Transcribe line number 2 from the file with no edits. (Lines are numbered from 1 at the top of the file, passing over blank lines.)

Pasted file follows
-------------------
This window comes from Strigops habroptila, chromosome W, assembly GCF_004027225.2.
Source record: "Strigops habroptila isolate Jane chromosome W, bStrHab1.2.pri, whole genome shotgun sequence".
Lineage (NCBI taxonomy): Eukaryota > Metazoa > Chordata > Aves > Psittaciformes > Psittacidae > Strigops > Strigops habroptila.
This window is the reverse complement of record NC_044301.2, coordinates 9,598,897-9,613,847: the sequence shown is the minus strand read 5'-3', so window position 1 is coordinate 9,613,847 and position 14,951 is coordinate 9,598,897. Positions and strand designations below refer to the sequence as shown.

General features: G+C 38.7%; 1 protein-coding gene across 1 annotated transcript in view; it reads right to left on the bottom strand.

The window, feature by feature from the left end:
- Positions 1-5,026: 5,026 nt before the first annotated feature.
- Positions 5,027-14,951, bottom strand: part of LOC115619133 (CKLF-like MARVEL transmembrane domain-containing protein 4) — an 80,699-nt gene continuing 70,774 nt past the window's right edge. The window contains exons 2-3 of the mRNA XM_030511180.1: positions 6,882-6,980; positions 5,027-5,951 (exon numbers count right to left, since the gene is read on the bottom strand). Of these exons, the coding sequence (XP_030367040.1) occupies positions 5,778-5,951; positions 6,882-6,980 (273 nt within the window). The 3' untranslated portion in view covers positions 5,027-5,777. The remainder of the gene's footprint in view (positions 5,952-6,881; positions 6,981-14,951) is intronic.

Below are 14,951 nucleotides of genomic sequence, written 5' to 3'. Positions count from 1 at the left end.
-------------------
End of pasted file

Source record: "Strigops habroptila isolate Jane chromosome W, bStrHab1.2.pri, whole genome shotgun sequence".